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Healthcare professionals

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Your medical team

You are likely to see a number of different people at your CLL clinic. It can be confusing to know who does what.

The multi-disciplinary team (MDT)

The team of medical specialists looking after you, known as an MDT, will vary in its membership and size, depending on where you go for your CLL care, and where you are on your CLL journey.

At diagnosis, you will be seen by a Consultant Haematologist. When you go for check-ups, you may see different members of the team. Later, if treatment starts, you will get to meet more members of the team. 

Members of the MDT are required to attend a meeting every week or fortnight to discuss the diagnosis and treatment options for the patients assigned to them.

Patients may have their cases referred to the MDT at any time when significant changes occur, and further treatment options need to be considered. The MDT will take into account your views and circumstances. The conclusions and recommendations of the MDT are shared with you at clinical appointments.

These are some of the members of an MDT:

Other specialists, such as a clinical psychologist, or a dietitian, may be available to provide advice to the MDT and additional care to patients.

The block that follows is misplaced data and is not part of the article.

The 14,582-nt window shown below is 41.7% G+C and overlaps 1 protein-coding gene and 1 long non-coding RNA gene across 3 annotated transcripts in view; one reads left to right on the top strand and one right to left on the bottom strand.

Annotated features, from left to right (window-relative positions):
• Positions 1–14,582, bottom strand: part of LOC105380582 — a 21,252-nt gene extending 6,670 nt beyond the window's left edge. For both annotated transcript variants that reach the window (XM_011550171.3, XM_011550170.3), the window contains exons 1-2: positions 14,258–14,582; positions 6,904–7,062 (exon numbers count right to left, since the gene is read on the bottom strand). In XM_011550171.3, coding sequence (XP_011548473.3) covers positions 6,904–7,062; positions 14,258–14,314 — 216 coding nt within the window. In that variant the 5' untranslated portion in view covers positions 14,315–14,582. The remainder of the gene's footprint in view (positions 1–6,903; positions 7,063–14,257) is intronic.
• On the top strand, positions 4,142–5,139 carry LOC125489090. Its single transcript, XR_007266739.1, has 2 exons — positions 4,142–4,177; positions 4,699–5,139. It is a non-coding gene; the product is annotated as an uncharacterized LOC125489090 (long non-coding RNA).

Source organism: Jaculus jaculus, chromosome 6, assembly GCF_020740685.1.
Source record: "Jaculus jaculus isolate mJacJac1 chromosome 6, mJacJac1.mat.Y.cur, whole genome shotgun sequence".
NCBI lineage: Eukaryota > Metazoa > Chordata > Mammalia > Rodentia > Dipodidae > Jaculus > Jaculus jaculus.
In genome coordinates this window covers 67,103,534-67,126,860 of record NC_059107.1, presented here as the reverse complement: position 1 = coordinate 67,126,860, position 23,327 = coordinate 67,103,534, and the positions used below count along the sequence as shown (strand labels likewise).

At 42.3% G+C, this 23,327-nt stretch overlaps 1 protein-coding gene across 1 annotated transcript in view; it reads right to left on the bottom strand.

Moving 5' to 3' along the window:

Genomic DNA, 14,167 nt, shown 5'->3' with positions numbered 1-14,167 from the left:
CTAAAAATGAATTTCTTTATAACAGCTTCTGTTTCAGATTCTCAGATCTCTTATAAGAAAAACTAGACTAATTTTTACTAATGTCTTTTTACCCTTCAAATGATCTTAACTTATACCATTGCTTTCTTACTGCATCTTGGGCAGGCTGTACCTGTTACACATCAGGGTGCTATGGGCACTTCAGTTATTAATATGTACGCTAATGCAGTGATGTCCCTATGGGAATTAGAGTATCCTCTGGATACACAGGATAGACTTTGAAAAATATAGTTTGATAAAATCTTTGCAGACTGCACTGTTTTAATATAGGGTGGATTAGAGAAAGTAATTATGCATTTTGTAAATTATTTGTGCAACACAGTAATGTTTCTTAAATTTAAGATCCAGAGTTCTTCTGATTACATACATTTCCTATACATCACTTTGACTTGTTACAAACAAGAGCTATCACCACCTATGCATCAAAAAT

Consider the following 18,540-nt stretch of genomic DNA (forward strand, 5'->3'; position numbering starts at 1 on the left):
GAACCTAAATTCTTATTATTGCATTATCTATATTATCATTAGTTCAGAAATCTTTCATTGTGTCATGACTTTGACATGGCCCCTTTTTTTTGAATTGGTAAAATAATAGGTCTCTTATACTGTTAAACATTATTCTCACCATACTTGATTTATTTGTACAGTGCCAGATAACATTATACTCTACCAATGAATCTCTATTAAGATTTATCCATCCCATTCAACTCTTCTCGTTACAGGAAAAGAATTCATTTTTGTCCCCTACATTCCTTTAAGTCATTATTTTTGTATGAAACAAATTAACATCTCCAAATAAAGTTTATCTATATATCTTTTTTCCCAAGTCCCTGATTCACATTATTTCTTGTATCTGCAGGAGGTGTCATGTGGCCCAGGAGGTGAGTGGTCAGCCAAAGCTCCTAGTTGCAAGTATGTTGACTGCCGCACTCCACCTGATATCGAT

Questions to ask

As you cope with your CLL and treatment, you need to have honest, open discussions with your doctor. You should feel comfortable asking about anything, no matter how small it might seem. Here are some questions you might want to ask. Nurses, social workers and other members of the treatment team may also be able to give you answers. Be sure to write down any questions you have.

Taking another person with you and/or recording your conversation, with the agreement of the person you are consulting, can be very helpful.

When told you have CLL

For many people, a diagnosis of CLL is unexpected, even a shock. Most will need time for the news to sink in before they know what questions to ask. You can request an appointment at the CLL clinic soon after hearing your diagnosis to ask questions. Here are some questions you might like to ask:

As for many patients, treatment may not be considered necessary or advisable for you at the stage of diagnosis. You will be monitored to see how your CLL is progressing. This is often referred to as “watch and wait”, however, ‘active monitoring’ or ‘medical observation’ may be better terms to use. It’s up to you!

When deciding on a treatment plan

This is a key decision for you and the team treating you. It’s reasonable for the patient to need sufficient time to discuss the relevant issues with your consultant and CLL team. Here are some questions you may wish to ask at successive appointments:

As you narrow down the options, you may want to come back for more detailed information:

When starting treatment

These are some of the concerns you may have when you are about to start treatment:

While you are on treatment

Good communication with the team treating you is vital, both to them and to you.

Be sure to raise anything which is bothering you, for instance:

After your treatment

Some key questions to ask at this stage are: